Thirdly, missional worship attracts the presence of God into the place: "suddenly there was a great earthquake, so that the foundations of the prison were shaken. And immediately all the doors were opened, and everyone's bonds were unfastened" (Acts 16:26). A well repeated joke says the explanation for the earthquake is this: According to Isaiah Isa 66:1, the Lord says: "Heaven is my throne, and the earth is my footstool." So when God heard Paul and Silas singing, He enjoyed it so much that he started tapping his foot--and that's why the earth (his footstool) shook!
The point is that Paul and Sila's heart-felt worship attracted God's Presence and Power into that prison. God's presence opened prison-doors and unfastened the bonds holding the prisoners. Metaphorically speaking, many people (Christians and non-Christians alike) are still being imprisoned by habits they cannot break out of: e.g. drug addiction, gambling addiction, sexual addiction, food addiction and even work addiction. For such people, only God's presence and power can set them free, not counselling.
I remember an Indian prisoner who was a secret society member. He was well-known for his violent behavior. He had received the most caning inside prison: more than 100 additional strokes of the cane while inside the prison for his violent behaviour. He testified after he came to Christ that he never cried when he received the caning. But when he experienced God's loving presence, he wept for the first time in his life. He was also delivered from his violent behaviour.
My own first exposure as a nineteen year-old to Christianity was at the university lawn, listening to a Christian band called the Cross-Road singing praises to God. Something stirred in me when I heard them. Perhaps if more worship teams take their worship out of the Sunday Service into places where non-Christians congregate--Christian cafes and restaurants, public concert halls--we might see a spiritual breakthrough in our land. In worship, we carry God's presence into places where His power is needed.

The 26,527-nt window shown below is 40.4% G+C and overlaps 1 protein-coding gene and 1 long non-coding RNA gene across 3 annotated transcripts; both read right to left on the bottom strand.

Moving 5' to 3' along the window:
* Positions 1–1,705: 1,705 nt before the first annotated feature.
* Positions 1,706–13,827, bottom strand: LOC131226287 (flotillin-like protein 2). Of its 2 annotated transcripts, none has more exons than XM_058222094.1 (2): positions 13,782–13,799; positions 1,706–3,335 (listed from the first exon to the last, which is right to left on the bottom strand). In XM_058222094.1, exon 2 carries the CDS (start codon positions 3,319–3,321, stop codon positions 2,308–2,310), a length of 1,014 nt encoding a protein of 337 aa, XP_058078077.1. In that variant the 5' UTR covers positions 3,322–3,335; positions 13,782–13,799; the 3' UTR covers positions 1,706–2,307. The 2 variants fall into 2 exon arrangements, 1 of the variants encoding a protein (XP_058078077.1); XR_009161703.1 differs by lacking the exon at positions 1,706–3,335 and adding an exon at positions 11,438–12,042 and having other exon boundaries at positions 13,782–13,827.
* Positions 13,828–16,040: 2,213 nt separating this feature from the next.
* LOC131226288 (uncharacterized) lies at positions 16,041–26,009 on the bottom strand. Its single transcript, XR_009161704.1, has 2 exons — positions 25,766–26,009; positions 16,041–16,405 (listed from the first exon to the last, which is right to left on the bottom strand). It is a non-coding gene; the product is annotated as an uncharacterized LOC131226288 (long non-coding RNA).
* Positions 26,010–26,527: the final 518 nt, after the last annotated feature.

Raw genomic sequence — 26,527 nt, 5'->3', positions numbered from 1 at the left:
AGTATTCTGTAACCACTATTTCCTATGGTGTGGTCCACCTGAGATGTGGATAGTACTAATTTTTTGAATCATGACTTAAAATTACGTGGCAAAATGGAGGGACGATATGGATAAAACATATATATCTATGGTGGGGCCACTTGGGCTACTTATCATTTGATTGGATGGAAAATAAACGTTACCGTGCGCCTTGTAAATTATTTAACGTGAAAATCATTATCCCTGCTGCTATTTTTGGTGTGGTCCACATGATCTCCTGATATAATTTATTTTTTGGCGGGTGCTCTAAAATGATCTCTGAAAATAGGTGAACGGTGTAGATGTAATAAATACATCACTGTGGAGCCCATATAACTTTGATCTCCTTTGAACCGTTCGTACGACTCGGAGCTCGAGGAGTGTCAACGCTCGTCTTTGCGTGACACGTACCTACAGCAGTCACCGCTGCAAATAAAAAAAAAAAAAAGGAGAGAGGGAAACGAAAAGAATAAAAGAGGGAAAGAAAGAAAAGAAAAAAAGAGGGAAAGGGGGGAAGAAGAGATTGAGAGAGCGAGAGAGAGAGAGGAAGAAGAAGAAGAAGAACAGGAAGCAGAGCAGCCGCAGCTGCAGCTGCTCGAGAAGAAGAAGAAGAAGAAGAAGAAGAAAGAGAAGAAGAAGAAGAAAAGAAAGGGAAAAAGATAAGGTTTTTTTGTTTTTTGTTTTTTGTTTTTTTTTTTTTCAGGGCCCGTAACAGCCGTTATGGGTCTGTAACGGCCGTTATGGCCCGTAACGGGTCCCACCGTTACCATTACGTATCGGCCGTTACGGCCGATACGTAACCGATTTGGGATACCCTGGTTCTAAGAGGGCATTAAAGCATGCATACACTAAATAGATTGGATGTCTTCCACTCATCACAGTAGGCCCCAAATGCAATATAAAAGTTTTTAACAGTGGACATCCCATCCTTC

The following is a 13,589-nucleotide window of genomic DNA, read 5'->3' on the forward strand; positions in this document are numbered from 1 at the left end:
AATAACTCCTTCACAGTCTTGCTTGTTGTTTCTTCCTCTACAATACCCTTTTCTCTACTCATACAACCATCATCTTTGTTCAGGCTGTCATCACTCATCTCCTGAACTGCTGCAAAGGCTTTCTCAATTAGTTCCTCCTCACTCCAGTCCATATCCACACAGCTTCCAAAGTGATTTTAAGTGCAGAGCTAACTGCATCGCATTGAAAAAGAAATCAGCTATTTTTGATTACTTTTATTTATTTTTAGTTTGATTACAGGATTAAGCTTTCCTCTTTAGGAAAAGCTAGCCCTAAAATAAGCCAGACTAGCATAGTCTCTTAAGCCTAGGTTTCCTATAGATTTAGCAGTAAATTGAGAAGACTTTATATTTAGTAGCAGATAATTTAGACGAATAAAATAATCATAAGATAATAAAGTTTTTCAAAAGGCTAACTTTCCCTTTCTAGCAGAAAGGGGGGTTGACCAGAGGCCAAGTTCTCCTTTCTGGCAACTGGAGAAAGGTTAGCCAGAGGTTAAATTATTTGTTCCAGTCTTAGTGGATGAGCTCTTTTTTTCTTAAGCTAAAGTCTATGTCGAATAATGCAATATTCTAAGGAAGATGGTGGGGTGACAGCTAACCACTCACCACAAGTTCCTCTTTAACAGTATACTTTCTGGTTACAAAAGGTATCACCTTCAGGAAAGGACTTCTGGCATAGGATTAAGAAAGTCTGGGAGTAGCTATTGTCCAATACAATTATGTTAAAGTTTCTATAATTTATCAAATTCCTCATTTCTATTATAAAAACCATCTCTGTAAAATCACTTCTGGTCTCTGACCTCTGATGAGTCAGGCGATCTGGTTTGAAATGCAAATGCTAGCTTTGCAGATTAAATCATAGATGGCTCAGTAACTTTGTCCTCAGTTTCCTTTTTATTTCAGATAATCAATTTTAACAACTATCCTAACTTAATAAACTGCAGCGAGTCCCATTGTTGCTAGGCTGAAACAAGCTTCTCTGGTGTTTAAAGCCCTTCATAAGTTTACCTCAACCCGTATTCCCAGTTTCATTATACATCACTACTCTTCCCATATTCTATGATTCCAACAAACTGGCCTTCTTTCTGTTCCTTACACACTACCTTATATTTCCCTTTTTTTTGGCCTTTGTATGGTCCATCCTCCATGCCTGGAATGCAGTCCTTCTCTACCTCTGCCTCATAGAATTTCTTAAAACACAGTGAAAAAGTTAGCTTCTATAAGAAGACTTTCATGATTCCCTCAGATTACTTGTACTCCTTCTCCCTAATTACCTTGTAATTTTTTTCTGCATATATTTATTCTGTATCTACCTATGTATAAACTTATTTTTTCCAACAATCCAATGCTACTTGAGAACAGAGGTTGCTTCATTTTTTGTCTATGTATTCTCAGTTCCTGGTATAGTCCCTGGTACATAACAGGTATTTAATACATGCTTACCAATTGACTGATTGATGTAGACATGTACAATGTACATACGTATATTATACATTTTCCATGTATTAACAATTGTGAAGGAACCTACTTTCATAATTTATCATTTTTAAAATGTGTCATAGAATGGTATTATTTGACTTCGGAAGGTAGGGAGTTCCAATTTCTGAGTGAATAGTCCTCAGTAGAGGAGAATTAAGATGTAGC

Incidentally, while the Church has been speaking out quite vehemently against the overwhelming tide of lawlessness that is sweeping the world, and now coming to our shore here, perhaps if we focus on releasing God's presence and power in the world on weekdays, more might be accomplished in the protection of our society from moral corruption and in setting people free from their spiritual and moral bondages: "For we do not wrestle against flesh and blood, but against the rulers, against the authorities, against the cosmic powers over this present darkness, against the spiritual forces of evil in the heavenly places" (Eph 6:12).
The church has a powerful weapon of warfare, but we are not using it enough where it matters.
Father, help us release the Power of Your Presence in places where non-believers congregate so that they may experience deliverance from their spiritual and moral chains. Amen.